12. ^ European Public Hearing on “Crimes Committed by Totalitarian Regimes" (p163-p164)
  13. ^ Titoism in Action: The Reforms in Yugoslavia After 1948 by Fred Warner Neal. Second chapter (p214):
    • "In a totalitarian state, personal freedom and human rights invariably most at the hands of unrestrained police activity. That Yugoslavia was no exception was admitted by Aleksandar Rankovic, himself head of secret police or State Security Administration. This organization is known in Yugoslavia as UDBA."
  14. ^ Communist Crime is not Antifascism Released on International Human Rights Day, 10 DECEMBER 2008. On behalf of the participants in public meetings Maja Runje, a member of the Steering Committee- Zagreb (p. 19). Article is in Croatian: KOMUNISTIČKI ZLOČINI NISU ANTIFAŠIZAM] POVODOM MEĐUNARODNOG DANA LJUDSKIH PRAVA,10. PROSINCA 2008. U ime sudionika javnog okupljanja Maja Runje, članica Koordinacijskog odbora Kruga za trg10 000 Zagreb, Jurjevska 47a (str. 19)
  15. ^ Identification of Skeletal Remains of Communist Armed Forces Victims During and After World War II: Combined Y-chromosome Short Tandem Repeat (STR) and MiniSTR Approach-Croatian Medical Journal.
  16. ^ European Public Hearing on "Crimes Committed by Totalitarian Regimes” Slovenian Presidency of the Council of the European Union (January–June 2008) and the European Commission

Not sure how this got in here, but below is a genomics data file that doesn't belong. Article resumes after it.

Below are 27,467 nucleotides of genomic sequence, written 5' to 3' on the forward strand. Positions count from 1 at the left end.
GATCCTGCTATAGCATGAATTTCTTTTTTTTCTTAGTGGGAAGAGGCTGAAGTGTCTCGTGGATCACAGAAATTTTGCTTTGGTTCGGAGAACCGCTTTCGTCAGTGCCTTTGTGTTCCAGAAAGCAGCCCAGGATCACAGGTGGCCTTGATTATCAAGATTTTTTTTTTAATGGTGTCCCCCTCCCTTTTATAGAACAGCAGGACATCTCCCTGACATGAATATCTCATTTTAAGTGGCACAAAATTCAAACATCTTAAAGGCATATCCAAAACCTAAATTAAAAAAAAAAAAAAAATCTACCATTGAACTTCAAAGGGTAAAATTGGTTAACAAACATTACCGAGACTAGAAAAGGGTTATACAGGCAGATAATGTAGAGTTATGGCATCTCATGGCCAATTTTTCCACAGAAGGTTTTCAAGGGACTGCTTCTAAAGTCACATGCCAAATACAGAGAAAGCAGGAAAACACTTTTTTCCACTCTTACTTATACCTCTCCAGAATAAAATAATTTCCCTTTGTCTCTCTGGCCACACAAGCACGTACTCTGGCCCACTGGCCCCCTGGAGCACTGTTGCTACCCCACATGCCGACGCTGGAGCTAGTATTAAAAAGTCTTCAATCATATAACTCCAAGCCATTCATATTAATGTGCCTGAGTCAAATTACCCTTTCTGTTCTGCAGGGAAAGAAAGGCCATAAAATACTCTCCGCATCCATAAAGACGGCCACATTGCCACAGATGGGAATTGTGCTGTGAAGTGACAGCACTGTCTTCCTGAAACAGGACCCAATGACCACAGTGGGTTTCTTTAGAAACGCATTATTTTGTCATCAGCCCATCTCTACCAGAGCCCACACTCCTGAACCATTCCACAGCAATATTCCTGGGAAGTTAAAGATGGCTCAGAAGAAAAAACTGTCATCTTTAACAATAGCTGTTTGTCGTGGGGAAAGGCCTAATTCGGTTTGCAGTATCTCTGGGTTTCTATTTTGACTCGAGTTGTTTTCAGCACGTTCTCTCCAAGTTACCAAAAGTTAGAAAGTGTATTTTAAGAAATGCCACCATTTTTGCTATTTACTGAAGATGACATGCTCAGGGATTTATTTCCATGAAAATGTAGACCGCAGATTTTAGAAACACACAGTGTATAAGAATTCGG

17. ^ Council of Europe-Parliamentary Assembly

External links

Wikipedia has become the new battleground for Israel's PR image. The Yisrael Sheli (My Israel) movement and the Yesha Council, which represents Jewish communities in Judea and Samaria, have joined together for a new public relations initiative. Together they will soon offer a special course for volunteers who wish to write and edit English entries on Wikipedia, the online encyclopedia. (Israel National News)
  • Simo Dubajic- Link Former Yugoslav Partizan Commander: Simo Dubajic published a book entitled Život, Grijeh i Kajanje (Life, Sin and Killing).The book is a detail account about the post World War Two massacre of Croatian POWs (Way of the Cross Massacres) at Kocevski Rog, Slovenia.
In May 1945, the British Army in Austria put 12,000 Slovene soldiers on board trains. The Slovenes thought they were on their way to freedom in Italy. Their true destination was Slovenia, and death.Slovenia 1945 follows the fate of Slovene anti-Communists who fled to Austria at the end of World War II. The British Army sent them back home, where their war-time enemies, Tito's Partisans, put them to death. Six thousand civilians narrowly escaped the same fate, after intervention by British Red Cross and Quaker aid workers.

Based on moving interviews with survivors, the story follows the massacre of the soldiers, the survivors' tough years in refugee camps and triumph in making new lives in Argentina, the USA, Canada and Britain. The book recounts how deeply issues of wartime collaboration and the Communist domination of the Partisan movement divide Slovenes today.

Selected as "Book of the Year" 2005 in the Times Literary Supplement by John Bayley, literary critic, retired Oxford University Professor and widower of Iris Murdoch. The authors wrote to Prime Minister Tony Blair asking for Britain to make a gesture of regret to Slovenia for sending back the surrendered soldiers.